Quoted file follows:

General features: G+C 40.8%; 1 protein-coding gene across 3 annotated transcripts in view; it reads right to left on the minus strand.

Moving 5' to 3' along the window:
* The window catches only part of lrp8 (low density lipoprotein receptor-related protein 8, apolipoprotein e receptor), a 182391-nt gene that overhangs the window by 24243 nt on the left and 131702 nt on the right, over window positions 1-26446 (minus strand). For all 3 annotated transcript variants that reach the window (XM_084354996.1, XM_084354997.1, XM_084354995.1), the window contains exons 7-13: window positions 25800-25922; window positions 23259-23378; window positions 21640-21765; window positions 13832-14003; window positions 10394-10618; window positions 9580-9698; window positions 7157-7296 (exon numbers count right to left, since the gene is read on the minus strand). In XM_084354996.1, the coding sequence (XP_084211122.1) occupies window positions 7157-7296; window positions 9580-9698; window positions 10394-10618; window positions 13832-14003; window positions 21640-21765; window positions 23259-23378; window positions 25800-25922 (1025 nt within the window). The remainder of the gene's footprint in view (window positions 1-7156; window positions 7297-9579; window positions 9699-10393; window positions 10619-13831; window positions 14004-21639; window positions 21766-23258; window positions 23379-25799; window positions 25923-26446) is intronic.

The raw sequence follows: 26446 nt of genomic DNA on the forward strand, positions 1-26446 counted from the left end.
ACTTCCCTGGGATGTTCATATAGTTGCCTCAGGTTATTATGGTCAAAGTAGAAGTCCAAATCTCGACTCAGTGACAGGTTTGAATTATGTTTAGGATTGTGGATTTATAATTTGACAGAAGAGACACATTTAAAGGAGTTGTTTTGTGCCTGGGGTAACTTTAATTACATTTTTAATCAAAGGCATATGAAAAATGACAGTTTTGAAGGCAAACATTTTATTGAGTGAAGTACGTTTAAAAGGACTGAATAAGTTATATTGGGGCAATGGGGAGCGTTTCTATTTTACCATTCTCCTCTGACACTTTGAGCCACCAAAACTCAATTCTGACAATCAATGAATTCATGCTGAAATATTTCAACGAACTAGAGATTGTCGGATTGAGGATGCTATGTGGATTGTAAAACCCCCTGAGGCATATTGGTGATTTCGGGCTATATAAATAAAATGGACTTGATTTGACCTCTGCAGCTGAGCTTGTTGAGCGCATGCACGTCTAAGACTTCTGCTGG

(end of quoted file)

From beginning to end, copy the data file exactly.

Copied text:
General features: G+C 40.8%; 1 protein-coding gene across 3 annotated transcripts in view; it reads right to left on the minus strand.

Moving 5' to 3' along the window:
* The window catches only part of lrp8 (low density lipoprotein receptor-related protein 8, apolipoprotein e receptor), a 182391-nt gene that overhangs the window by 24243 nt on the left and 131702 nt on the right, over window positions 1-26446 (minus strand). For all 3 annotated transcript variants that reach the window (XM_084354996.1, XM_084354997.1, XM_084354995.1), the window contains exons 7-13: window positions 25800-25922; window positions 23259-23378; window positions 21640-21765; window positions 13832-14003; window positions 10394-10618; window positions 9580-9698; window positions 7157-7296 (exon numbers count right to left, since the gene is read on the minus strand). In XM_084354996.1, the coding sequence (XP_084211122.1) occupies window positions 7157-7296; window positions 9580-9698; window positions 10394-10618; window positions 13832-14003; window positions 21640-21765; window positions 23259-23378; window positions 25800-25922 (1025 nt within the window). The remainder of the gene's footprint in view (window positions 1-7156; window positions 7297-9579; window positions 9699-10393; window positions 10619-13831; window positions 14004-21639; window positions 21766-23258; window positions 23379-25799; window positions 25923-26446) is intronic.

The raw sequence follows: 26446 nt of genomic DNA on the forward strand, positions 1-26446 counted from the left end.
ACTTCCCTGGGATGTTCATATAGTTGCCTCAGGTTATTATGGTCAAAGTAGAAGTCCAAATCTCGACTCAGTGACAGGTTTGAATTATGTTTAGGATTGTGGATTTATAATTTGACAGAAGAGACACATTTAAAGGAGTTGTTTTGTGCCTGGGGTAACTTTAATTACATTTTTAATCAAAGGCATATGAAAAATGACAGTTTTGAAGGCAAACATTTTATTGAGTGAAGTACGTTTAAAAGGACTGAATAAGTTATATTGGGGCAATGGGGAGCGTTTCTATTTTACCATTCTCCTCTGACACTTTGAGCCACCAAAACTCAATTCTGACAATCAATGAATTCATGCTGAAATATTTCAACGAACTAGAGATTGTCGGATTGAGGATGCTATGTGGATTGTAAAACCCCCTGAGGCATATTGGTGATTTCGGGCTATATAAATAAAATGGACTTGATTTGACCTCTGCAGCTGAGCTTGTTGAGCGCATGCACGTCTAAGACTTCTGCTGG